Mission

The University of Michigan offers an Interdepartmental Ph.D. Program in Classical Art and Archaeology [IPCAA], which derives special strength from an innovative and inclusive approach to the study of antiquity.  The program is jointly sponsored by the Departments of Classical Studies and the History of Art, and is closely associated with the Kelsey Museum of Archaeology.

Classical archaeology is the study of ancient Greek, Roman, and related cultures as illuminated by material evidence. It naturally subsumes the study of “material culture,” but it is also much wider in scope. In addition to the ongoing exploration of the physical remains of ancient Mediterranean and Near Eastern cultures, and to the traditional fields of Greek, Roman, and Near Eastern art and architecture, Classical archaeology is engaged with historical issues such as state formation, imperialism, and colonization; with sociological issues such as the study of gender and household organization; and with “ideological” concerns such as the formation of social, religious, and ethnic identity. The research interests of the archaeologists on the faculty of the sponsoring departments include the early history of the city states of Italy, Greek colonization on the Black Sea, domestic architecture and spatial organization in Classical Greece, Achaemenid Persian art and cultural policy, Hellenistic trade and administration in Egypt and the Near East, the civic culture of Roman Asia Minor, and Roman private art. Like other branches of ancient studies, classical archaeology has its own specialized research methods, especially archaeological fieldwork and visual analysis, and its own theoretical discourse. Its methodological and theoretical concerns bring classical archaeology into regular and fruitful contact with other branches of archaeology in allied disciplines including Anthropology and Near Eastern Studies, and members of our faculty and student body are actively involved in ongoing debates on issues such as survey methodology, the archaeology of gender, and museum studies.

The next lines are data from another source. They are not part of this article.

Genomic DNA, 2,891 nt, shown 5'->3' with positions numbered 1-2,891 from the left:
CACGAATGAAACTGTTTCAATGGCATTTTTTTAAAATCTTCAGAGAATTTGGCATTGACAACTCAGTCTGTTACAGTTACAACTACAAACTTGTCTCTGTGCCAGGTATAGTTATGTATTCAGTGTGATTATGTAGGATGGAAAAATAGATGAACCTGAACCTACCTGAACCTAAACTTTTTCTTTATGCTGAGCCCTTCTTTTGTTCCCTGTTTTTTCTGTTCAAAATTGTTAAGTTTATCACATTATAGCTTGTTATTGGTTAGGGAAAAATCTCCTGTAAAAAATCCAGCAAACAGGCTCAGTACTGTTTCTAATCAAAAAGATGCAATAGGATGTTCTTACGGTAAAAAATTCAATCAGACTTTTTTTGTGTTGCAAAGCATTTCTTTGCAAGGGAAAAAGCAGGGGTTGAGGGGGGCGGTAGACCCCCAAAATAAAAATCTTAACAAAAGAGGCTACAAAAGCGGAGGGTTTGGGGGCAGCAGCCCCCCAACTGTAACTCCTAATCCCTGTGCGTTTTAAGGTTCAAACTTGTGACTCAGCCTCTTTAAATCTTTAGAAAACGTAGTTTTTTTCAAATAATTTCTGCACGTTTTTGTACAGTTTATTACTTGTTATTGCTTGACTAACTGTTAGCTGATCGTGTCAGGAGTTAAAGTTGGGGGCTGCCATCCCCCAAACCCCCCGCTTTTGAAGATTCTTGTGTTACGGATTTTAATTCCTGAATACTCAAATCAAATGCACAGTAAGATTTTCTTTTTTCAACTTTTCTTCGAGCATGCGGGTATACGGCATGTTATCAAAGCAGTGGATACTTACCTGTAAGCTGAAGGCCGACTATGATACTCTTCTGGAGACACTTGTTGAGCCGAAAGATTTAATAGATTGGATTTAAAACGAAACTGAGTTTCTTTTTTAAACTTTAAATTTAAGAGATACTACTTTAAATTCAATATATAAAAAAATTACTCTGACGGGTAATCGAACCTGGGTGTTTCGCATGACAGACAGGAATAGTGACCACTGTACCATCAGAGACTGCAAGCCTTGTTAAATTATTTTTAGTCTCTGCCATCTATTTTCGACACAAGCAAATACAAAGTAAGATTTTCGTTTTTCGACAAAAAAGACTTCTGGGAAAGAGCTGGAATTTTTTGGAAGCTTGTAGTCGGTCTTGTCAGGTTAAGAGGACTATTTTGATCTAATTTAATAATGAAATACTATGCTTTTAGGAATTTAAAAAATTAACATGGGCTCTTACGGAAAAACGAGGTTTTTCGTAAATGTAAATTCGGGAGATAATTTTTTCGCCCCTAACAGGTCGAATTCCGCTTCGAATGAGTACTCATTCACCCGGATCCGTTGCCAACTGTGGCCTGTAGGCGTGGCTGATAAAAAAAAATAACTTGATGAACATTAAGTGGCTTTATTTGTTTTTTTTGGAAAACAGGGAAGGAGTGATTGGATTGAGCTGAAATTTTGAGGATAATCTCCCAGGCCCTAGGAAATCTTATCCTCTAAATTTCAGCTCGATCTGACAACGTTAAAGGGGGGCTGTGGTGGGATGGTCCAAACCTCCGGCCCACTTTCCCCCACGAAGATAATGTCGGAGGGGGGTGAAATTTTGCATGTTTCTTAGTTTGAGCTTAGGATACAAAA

The purpose of the Interdepartmental Program is therefore to train graduate students in the numerous and varied aspects of the discipline of classical archaeology, defined in its widest sense as outlined above. In order for it to be possible for students to complete the Ph.D. by the end of their sixth year, we admit only a few highly qualified applicants with a B.A. or M.A. degree in a relevant field (normally in Classics, Classical Archaeology, Ancient History, or Ancient Art History), with significant preparation in one or both of the ancient and modern languages required by the Program — and above all with a high level of motivation. By limiting our annual intake to just 4 or 5 candidates for admission, we are at present able to provide adequate financial support for everyone throughout their half dozen years within IPCAA.

Students are encouraged both to build a broad and solid foundation of knowledge within the field, and to widen their intellectual horizons by taking advantage of the exceptionally varied range of course offerings and of faculty expertise in the half dozen or more academic units at the University of Michigan whose interests overlap with IPCAA’s. Professional enhancement is afforded via opportunities to teach (as a Graduate Student Instructor), to assist in archaeological research and the preparation of museum exhibitions and catalogues (as a Graduate Student Research Assistant), and to participate in archaeological fieldwork sponsored by the University of Michigan or other institutions (for which financial assistance is available). We pay considerable attention to assisting our graduates in finding employment — for instance, by compiling lists of available positions, maintaining placement dossiers for job seekers, and holding “mock” job interviews. IPCAA is now over 30 years old: its graduates, consequently, hold positions in academic university departments and in museums widely throughout North America and beyond.